Many car lovers have worked tirelessly to get behind the wheel of their longed-for vehicles. But few have had as tough a time getting there as 56-year-old Bruce Chargo of Clio, Mich.
Europeans love hatchbacks, but Americans tend to regard them like other Continental curiosities – say, bidets and social democrats. Sure, it can be useful having a hatch instead of a trunk, but when Americans had a choice they mostly, over several decades, picked sedans instead.
Do you swear at your car’s voice-controlled infotainment system for failing to recognize simple speech commands – like that time it gave you directions to Nome, Alaska, when you asked it to call home?
The notion of a small, agile sports machine – lightweight, rear-drive, with perhaps 200 horsepower and a price tag under $30,000 – seems like a driver’s dream come true. It ought to sell like “Star Wars” tickets, right? You may wonder why there aren’t a dozen or more such models to choose among.
Beyond an appealingly retro design that recalls a much-loved convertible sold in the U.S. from 1968 to 1985, the revived Fiat 124 Spider, arriving here next summer as a 2017 model, shares another key trait with its ancestor: It is not built by Fiat.
On Dec. 7, enthusiasts saw the made-over Petersen Automotive Museum in Los Angeles for the first time after a $125 million renovation made the once-boxy building as striking as the hot rods and vintage cars it houses.
It was the public relations coup of the year: A five-day East Coast tour, televised minute by minute to a vast global audience, in three identical black Fiat 500Ls flying the Vatican flag. If your product could use a blessing, who better to do it than a man who is supposedly infallible? As celebrity endorsements go, Pope Francis beats Joe Isuzu.
Too many adults assume they do not need to wear seat belts when they ride in the backseat of a vehicle, leading to hundreds of crash deaths each year, according to a study done for the Governors Highway Safety Association, a Washington-based nonprofit.
After rattling off the hop-ups that make his ’32 Ford wickedly fast, the braggart of the Beach Boys’ hot rod anthem, “Little Deuce Coupe,” ultimately boasts, “I got the pink slip, daddy.”
You polished your car, and it glows in late afternoon light. The sun, filtered by a tree, is behind the car, so it casts dappled shadows. You pull out your phone to capture the dramatic image.
Mercedes-Benz calls its new-for-2016 GLE Coupe an SUV, and just about anyone who lays eyes on one will do the same. It is, after all, the love child of the GLE (with DNA contributed by the CLS), a successful and capable vehicle that was known as the ML-Class until Mercedes chose to encrypt all its model designations to sow misunderstanding.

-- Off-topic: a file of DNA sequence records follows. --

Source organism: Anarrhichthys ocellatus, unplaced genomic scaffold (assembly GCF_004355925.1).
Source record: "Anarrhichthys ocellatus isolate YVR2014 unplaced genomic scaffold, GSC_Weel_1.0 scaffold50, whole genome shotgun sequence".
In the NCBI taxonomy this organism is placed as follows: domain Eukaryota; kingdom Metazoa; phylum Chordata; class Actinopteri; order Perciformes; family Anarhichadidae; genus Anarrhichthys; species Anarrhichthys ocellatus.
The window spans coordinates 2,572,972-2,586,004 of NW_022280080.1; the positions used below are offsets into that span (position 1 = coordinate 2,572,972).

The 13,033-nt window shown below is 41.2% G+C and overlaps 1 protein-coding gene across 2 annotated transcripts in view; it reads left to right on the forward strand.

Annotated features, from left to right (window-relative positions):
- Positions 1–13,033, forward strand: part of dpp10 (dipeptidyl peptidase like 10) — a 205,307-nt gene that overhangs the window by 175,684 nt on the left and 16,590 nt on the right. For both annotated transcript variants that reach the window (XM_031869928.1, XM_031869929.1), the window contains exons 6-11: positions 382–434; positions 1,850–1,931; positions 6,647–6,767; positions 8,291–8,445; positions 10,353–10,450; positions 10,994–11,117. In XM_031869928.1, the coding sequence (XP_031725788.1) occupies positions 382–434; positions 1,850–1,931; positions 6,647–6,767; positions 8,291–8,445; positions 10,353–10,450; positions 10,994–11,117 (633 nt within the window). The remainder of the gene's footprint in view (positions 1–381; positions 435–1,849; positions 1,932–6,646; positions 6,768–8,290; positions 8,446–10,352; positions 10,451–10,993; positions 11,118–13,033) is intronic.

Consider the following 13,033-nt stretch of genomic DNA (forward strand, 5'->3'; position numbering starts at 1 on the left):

When time and miles finally make it necessary to dig into the engine of a vintage car or truck, decisions need to be made. Some owners choose to make updates at that point, taking advantage of the power and reliability of a factory-built crate engine.
A late-model used car may save thousands of dollars compared with buying new, but a vehicle with an unknown history can be a scary proposition. That’s the gap that certified pre-owned, or CPO, programs aim to fill. Backed by a factory warranty and other perks, CPO vehicles promise greater pe…
The LaFerrari is a supercar among supercars. Powered by a gasoline V-12 and an electric motor, which together generate 950 horsepower, this $1.4 million top-dog Ferrari easily tops 200 and accelerates to 100 mph in less than five seconds.
Staggering sale prices that make even a $30 million vintage Ferrari look like the cheap seats are a hallmark of New York City art auctions. Last spring, a collector paid $179 million for Picasso’s “The Woman of Algiers.” In this wealthy market, however, classic automobile auctions have had a…
The featureless exterior of a warehouse in Long Island City, an industrial neighborhood in Queens, N.Y, conceals a colorful secret: six bright red vintage Alfa Romeo racing cars.
It can be awkward in the middle. Psychologists say middle children are often neglected or underestimated. The middle class is shrinking. And who wants the middle seat on a 15-hour flight to Sydney?
More than a century ago, the pioneering electrical engineer Nikola Tesla experimented with transmitting electricity through the air, forgoing copper wire. He’d probably be pleased to learn that the cars of the luxury brand named for him are powered by electricity, but perhaps disappointed th…
Terry Dietrich received quite the surprise this past June when a blue 1972 Corvette pulled into her driveway. She immediately recognized it as the car stolen from her 43 years earlier, when she was 19. A North Carolina car dealer who had recently purchased it found that the paperwork didn't …
The long debate over which type of battery provides the best path to building vehicles that drive long distances while producing no tailpipe pollutants may come down to this: no battery at all. That is the solution promised by fuel-cell vehicles, which are now starting to show the first sign…
Among the controversies that resurfaced this summer when the name of North America’s tallest mountain reverted to Denali, as Native Alaskans long knew it, was the meaning of the term. It could be “great one” or “high one.”
You got a great deal on a 4-year-old midsize sedan with just 50,000 miles. The car looked to be in excellent overall condition, and it drove smoothly on a short road test. But why did so many things start going wrong soon after you bought it?
This Corvette is a replica, a fact that would normally make it less interesting than an original. But because it reproduces one rather special Corvette, this machine, owned by Dave Miller of Shell Beach, Calif., may be an exception to the rule.